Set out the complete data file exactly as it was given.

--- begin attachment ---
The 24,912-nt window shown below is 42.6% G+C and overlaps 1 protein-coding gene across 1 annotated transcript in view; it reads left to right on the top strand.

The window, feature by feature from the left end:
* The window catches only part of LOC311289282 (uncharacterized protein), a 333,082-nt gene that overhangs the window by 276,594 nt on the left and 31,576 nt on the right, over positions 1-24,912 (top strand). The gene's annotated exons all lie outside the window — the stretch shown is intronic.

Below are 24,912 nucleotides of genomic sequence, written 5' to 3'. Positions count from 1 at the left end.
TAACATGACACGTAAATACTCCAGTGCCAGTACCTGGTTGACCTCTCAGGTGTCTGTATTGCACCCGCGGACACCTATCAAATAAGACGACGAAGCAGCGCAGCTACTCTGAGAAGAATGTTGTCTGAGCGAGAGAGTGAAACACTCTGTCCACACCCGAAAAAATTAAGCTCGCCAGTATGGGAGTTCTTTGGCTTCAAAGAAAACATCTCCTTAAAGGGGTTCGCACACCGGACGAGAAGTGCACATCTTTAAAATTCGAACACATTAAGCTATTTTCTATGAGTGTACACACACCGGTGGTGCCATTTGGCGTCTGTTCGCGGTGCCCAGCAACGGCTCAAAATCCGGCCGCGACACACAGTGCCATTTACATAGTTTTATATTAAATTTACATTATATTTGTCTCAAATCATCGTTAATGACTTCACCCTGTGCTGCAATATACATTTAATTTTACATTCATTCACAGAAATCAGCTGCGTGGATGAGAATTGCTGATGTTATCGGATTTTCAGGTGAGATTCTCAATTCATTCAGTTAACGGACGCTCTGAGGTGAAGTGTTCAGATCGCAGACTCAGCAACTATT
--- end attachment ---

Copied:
The 24,912-nt window shown below is 42.6% G+C and overlaps 1 protein-coding gene across 1 annotated transcript in view; it reads left to right on the top strand.

The window, feature by feature from the left end:
* The window catches only part of LOC311289282 (uncharacterized protein), a 333,082-nt gene that overhangs the window by 276,594 nt on the left and 31,576 nt on the right, over positions 1-24,912 (top strand). The gene's annotated exons all lie outside the window — the stretch shown is intronic.

Below are 24,912 nucleotides of genomic sequence, written 5' to 3'. Positions count from 1 at the left end.
TAACATGACACGTAAATACTCCAGTGCCAGTACCTGGTTGACCTCTCAGGTGTCTGTATTGCACCCGCGGACACCTATCAAATAAGACGACGAAGCAGCGCAGCTACTCTGAGAAGAATGTTGTCTGAGCGAGAGAGTGAAACACTCTGTCCACACCCGAAAAAATTAAGCTCGCCAGTATGGGAGTTCTTTGGCTTCAAAGAAAACATCTCCTTAAAGGGGTTCGCACACCGGACGAGAAGTGCACATCTTTAAAATTCGAACACATTAAGCTATTTTCTATGAGTGTACACACACCGGTGGTGCCATTTGGCGTCTGTTCGCGGTGCCCAGCAACGGCTCAAAATCCGGCCGCGACACACAGTGCCATTTACATAGTTTTATATTAAATTTACATTATATTTGTCTCAAATCATCGTTAATGACTTCACCCTGTGCTGCAATATACATTTAATTTTACATTCATTCACAGAAATCAGCTGCGTGGATGAGAATTGCTGATGTTATCGGATTTTCAGGTGAGATTCTCAATTCATTCAGTTAACGGACGCTCTGAGGTGAAGTGTTCAGATCGCAGACTCAGCAACTATT